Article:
In a bowl, measure and sieve the flour, baking powder and ground cinnamon. Add the first egg to the butter, mix well. Then add half of the flour and mix again. Add the other egg and the rest of the flour. Add the milk to thin the batter slightly. Fold in the finely diced apples.

Pour into a greased and lined cake tin. Like Dom, I used a nine inch square tin. Top the batter with finely sliced apples in any patterns you like. Sprinkle with sugar and dot with the butter. Bake in a preheated 180C oven for 45 minutes. Stay in the kitchen and enjoy the lovely aroma of baking apples and cinnamon.

When the cake is done, heat the apricot jam and brush the apple topping completely with the jam. Allow to cool and serve slightly warm or at room temperature.

Wednesday, 21 September 2011

Damp Apple and Almond Cake

So, the internet is working again! Hooray, hooray!! Well, at least for now. I promise I am changing to a different and hopefully better internet provider. *sigh. How I have missed reading your delicious posts and sharing my rants to all of you. Work has been pretty busy and it's not even the busiest time yet! Next week, it will be... yikes! But I like it when it's busy. Time just flies...

Last week my friend from work Janet harvested some apples from her garden and when she asked if I want some of the apples, of course I said yes. Don't be silly, why and when would I ever say no to food? I was only expecting few apples, but she gave me a bagful of them! Awesome!! The apples are tart like Granny Smith which I love. And in return, apparently, when life, or Janet to be precise, gives you apples, you bake cakes. Obviously I don't mind. There are actually several apple recipes I wanted to try and one of them is this damp apple and almond cake.  This is so easy to make because it's all done in a food processor, and just so lovely with a cup of tea in the afternoon. For this cake, ground almonds are used instead of flour which results in wonderfully delicate and moist cake. Sure, the puréed apples and the 8 eggs help too. I'll be making this often.

Damp Apple and Almond Cake
Recipe by Nigella Lawson

For the apple purée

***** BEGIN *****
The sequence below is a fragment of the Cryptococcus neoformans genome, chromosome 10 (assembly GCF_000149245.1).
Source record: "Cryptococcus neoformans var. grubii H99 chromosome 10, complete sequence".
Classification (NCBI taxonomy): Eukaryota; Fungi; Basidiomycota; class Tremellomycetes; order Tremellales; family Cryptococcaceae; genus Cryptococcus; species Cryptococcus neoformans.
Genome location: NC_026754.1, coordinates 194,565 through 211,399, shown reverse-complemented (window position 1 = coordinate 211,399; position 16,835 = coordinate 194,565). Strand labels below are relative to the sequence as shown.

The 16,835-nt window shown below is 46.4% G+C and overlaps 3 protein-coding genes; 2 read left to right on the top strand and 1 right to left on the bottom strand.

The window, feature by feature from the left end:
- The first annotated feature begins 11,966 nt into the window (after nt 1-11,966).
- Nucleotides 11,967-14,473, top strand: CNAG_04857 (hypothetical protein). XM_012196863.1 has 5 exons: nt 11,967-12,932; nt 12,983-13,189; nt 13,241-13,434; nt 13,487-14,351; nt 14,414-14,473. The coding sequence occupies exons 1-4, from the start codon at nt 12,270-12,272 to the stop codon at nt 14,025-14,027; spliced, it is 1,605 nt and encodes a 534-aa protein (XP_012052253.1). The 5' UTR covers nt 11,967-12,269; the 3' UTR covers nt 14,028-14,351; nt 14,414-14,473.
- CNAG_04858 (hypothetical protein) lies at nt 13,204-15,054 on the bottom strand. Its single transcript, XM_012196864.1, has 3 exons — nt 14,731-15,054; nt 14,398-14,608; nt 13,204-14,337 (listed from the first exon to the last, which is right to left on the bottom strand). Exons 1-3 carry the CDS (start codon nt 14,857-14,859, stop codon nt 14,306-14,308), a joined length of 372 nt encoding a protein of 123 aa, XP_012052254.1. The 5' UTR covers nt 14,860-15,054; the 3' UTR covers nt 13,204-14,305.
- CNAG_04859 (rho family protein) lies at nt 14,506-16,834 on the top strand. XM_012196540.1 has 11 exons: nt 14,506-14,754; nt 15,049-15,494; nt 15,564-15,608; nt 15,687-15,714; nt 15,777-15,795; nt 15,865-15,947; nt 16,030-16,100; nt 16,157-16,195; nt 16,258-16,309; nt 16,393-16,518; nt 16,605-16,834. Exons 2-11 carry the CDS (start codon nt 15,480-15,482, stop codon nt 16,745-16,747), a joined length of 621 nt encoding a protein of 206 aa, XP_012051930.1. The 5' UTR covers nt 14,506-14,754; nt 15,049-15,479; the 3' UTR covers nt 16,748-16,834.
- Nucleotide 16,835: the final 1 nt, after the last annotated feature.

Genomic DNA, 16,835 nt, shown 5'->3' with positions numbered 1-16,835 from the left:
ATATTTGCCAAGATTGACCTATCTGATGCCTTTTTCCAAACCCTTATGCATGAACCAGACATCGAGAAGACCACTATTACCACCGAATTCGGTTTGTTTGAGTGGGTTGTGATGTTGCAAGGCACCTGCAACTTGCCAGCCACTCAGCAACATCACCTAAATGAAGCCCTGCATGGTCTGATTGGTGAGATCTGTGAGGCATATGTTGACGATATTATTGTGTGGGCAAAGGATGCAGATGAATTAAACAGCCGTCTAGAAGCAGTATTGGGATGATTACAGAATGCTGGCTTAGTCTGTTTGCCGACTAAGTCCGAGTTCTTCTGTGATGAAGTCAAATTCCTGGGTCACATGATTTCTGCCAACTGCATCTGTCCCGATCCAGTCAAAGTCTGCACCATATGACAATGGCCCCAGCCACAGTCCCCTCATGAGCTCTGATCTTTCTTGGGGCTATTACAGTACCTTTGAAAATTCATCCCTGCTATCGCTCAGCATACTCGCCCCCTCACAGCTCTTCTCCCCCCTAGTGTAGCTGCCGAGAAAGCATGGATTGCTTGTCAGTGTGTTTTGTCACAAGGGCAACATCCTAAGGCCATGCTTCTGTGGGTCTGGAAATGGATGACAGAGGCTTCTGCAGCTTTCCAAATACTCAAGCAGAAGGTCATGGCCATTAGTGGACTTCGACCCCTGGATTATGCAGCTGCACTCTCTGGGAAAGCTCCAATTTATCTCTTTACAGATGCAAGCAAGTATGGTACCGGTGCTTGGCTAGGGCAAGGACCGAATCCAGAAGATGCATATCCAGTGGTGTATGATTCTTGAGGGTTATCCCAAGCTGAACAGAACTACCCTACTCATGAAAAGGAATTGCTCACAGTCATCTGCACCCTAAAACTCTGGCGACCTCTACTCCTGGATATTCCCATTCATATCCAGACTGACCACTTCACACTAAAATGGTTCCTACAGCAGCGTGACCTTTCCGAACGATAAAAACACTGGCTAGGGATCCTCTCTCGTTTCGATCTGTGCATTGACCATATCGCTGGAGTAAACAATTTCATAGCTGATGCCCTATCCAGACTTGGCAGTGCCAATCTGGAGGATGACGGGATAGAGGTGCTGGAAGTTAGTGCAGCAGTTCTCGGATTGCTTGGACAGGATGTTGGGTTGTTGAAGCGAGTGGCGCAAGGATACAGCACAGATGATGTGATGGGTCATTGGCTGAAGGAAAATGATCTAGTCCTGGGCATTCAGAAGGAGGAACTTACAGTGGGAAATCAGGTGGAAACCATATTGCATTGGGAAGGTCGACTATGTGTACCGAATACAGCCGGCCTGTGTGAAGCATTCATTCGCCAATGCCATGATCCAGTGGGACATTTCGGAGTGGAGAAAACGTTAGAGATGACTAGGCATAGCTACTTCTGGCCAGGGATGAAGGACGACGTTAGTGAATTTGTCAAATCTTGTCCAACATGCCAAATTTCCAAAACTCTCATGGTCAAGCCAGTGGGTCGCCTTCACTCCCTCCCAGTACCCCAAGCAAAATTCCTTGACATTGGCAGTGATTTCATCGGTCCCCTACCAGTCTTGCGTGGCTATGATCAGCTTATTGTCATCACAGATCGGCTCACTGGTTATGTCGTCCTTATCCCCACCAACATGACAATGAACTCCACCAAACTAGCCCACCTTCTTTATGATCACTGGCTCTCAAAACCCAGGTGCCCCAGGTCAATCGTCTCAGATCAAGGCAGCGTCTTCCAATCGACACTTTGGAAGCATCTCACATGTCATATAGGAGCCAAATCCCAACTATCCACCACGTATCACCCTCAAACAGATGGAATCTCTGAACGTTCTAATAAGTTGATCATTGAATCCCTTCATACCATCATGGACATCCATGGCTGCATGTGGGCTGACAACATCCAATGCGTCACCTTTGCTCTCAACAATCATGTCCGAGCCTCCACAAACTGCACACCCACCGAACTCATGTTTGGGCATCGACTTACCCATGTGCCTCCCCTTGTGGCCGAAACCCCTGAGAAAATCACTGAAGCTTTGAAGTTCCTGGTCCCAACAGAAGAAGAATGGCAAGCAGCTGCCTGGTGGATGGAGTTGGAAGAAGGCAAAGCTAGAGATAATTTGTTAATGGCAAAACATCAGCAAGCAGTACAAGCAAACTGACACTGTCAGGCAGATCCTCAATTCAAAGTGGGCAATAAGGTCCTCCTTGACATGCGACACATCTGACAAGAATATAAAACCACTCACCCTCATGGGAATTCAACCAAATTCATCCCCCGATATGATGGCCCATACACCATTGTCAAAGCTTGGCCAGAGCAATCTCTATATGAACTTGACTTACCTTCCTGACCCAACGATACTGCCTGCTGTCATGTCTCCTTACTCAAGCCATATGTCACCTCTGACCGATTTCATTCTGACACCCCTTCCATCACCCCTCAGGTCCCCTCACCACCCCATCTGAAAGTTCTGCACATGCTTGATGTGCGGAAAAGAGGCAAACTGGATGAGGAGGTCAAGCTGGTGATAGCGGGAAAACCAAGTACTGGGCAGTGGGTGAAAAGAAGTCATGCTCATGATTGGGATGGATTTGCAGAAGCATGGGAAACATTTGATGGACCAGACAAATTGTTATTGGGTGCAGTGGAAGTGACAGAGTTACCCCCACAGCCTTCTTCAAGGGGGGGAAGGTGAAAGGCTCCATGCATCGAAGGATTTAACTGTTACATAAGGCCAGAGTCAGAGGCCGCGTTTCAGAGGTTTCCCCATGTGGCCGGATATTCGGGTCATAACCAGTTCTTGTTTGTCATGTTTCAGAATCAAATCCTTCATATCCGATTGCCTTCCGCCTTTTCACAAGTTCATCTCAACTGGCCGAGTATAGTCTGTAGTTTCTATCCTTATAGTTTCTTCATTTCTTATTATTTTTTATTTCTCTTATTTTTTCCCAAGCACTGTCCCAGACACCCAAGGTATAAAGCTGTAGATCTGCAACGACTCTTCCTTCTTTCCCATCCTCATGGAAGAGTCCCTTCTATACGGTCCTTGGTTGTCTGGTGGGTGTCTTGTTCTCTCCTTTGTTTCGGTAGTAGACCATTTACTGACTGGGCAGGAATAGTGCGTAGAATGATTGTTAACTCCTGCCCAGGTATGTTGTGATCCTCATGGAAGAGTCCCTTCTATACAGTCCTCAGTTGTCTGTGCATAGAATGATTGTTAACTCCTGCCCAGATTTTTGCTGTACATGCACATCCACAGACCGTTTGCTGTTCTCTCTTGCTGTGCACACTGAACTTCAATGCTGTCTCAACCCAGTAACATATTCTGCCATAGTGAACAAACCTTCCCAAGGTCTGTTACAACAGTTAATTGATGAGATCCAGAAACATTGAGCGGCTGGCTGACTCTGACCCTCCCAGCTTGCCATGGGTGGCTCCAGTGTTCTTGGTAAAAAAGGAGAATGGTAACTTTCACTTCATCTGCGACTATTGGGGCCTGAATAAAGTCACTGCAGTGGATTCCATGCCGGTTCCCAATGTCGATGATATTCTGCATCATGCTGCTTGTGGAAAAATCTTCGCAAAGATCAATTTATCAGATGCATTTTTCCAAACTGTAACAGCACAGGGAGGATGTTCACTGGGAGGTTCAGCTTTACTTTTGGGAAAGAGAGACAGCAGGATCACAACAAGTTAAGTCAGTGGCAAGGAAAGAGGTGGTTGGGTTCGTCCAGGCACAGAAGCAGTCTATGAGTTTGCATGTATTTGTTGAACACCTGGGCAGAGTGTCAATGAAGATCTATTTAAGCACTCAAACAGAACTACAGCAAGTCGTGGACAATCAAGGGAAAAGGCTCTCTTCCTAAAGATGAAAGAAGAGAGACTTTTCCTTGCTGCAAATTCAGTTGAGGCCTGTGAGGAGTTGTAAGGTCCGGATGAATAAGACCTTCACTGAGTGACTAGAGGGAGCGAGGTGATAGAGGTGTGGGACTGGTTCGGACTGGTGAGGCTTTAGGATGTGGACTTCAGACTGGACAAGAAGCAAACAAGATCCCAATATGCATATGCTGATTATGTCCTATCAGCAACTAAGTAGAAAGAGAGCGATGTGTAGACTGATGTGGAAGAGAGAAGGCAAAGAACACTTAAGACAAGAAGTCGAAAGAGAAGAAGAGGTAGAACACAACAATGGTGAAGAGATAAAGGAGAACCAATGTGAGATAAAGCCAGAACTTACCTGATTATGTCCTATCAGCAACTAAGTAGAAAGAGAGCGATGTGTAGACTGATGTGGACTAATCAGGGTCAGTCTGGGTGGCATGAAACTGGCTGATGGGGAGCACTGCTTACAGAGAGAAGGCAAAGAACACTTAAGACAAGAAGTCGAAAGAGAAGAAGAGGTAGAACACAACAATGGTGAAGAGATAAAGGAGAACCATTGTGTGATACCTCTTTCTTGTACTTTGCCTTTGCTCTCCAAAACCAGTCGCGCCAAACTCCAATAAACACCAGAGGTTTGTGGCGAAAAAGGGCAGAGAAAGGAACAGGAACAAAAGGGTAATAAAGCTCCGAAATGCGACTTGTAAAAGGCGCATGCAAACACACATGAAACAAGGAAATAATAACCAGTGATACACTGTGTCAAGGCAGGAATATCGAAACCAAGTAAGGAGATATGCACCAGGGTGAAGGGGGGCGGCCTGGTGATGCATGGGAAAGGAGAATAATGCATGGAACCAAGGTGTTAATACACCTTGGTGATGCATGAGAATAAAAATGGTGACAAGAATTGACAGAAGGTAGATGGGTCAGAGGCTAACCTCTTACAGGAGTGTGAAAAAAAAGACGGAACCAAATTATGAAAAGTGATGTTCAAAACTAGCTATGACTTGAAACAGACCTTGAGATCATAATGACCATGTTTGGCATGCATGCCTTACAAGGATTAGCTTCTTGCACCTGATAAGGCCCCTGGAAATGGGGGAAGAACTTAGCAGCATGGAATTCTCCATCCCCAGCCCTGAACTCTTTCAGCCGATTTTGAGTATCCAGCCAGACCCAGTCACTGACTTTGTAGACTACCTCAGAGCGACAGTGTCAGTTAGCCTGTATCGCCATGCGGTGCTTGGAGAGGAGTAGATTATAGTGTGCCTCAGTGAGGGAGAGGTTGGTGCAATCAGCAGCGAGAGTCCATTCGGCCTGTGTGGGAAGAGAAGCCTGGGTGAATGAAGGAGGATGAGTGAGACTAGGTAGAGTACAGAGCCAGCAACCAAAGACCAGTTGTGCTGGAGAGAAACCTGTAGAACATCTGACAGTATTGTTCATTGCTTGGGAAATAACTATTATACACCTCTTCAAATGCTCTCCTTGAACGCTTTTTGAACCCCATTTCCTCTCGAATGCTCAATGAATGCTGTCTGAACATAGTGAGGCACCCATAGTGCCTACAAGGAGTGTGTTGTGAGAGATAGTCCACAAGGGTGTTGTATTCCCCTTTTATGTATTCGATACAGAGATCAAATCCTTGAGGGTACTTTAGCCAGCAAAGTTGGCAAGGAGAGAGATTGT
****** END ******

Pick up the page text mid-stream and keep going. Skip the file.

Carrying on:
3 tart eating apples, such as Braeburns
1 tablespoon lemon juice
2 teaspoons caster sugar

For the cake
almond oil/flavourless vegetable oil to grease tin
8 eggs
325 g ground almonds
275 g caster sugar
1 tablespoon lemon juice
50 g flaked almonds

To decorate
1 teaspoon icing sugar

Peel, core and chop the apples roughly. Put them in a saucepan with the lemon juice and sugar, and bring the pan to a bubble over a medium heat. Cover the pan and cook over a low heat for about 10 minutes or until you can mash the apple to a rough purée with a wooden spoon or fork. You should have about 285 g of purée  Leave to cool.

Preheat the oven to 180 C; oil a 25 cm springform tin with the oil and line the bottom with baking parchment. Put the cooled purée in the food processor with the eggs, ground almonds, caster sugar and lemon juice and blitz to a purée. Pour and scrape into the prepared tin, sprinkle the flaked almonds on top and bake for about 45 minutes. It's worth checking after 35 minutes, as ovens do vary, and you might find it's cooked earlier - or indeed you may need to give it few minutes longer.

Put on a wire rack to cool slightly, the spring open. This cake is best served slightly warm, though still good cold. Push a teaspoon of icing sugar through a fine sieve to give a light dusting. If you'd like, by all means, mix in a pinch or so of ground cinnamon with the icing sugar before you sieve it on the cake at the end.

Tuesday, 13 September 2011

Chocolate Cheesecake

The internet is not working again and I am not happy! I'm posting this from the office. Obviously not during working hours, just in case if people are checking. I hope you all had a great weekend. I told you on my previous post that I might bake on the weekend and I did: chocolate cheesecake. Yum! I didn't plan to bake cheesecake but this was a request from my dear friend Michelle. She wanted to learn to make cheesecake, so she came around on Sunday and helped with the baking and she did all the washing-up. She can definitely come again.

The only thing that we change to the recipe is instead of using digestive biscuits for the base, we use gluten-free chocolate chip cookies. Michelle is allergic to gluten. It'll be such a shame if she cannot taste the delicious cheesecake. And the gluten-free cookies work just fine.

Anyway, gotta go home now. I am tired and hungry. Unlike chocolate and cheesecake, these are not good combinations.

Have a great one!

Chocolate Cheesecake
Recipe By Nigella Lawson
For list of ingredients and instructions, click here.

Friday, 9 September 2011

Soba Noodles with Sesame Seeds

So, the rumours aren't true. I am not dead and I have not stopped eating (no way!). The truth is, my internet has not been working (how annoying!!) and it's been super busy at work. If you work in education, though you don't have to, you know how it feels at the beginning of a new academic year. Scary. But I actually rather enjoy the manic-ness. Time just flies when you're busy.

But even on the most tiring day, I try to eat well and eat right, I want foods that require minimum effort to make and most importantly, delicious. One of my favourites is this soba noodles with sesame seeds. Lovely on its own, but sometimes I like to have it with grilled salmon.  The original recipe calls for the noodles to be left with the sauce for thirty minutes to let the flavours develop. *sigh. I am afraid, that's just impossible!

Now, the internet is working again... I cannot wait to read what you've been up to and I look forward to a relaxing weekend at home... maybe I'll bake something.

Soba Noodles with Sesame Seeds
Recipe by Nigella Lawson
For list of ingredients and instructions, click here.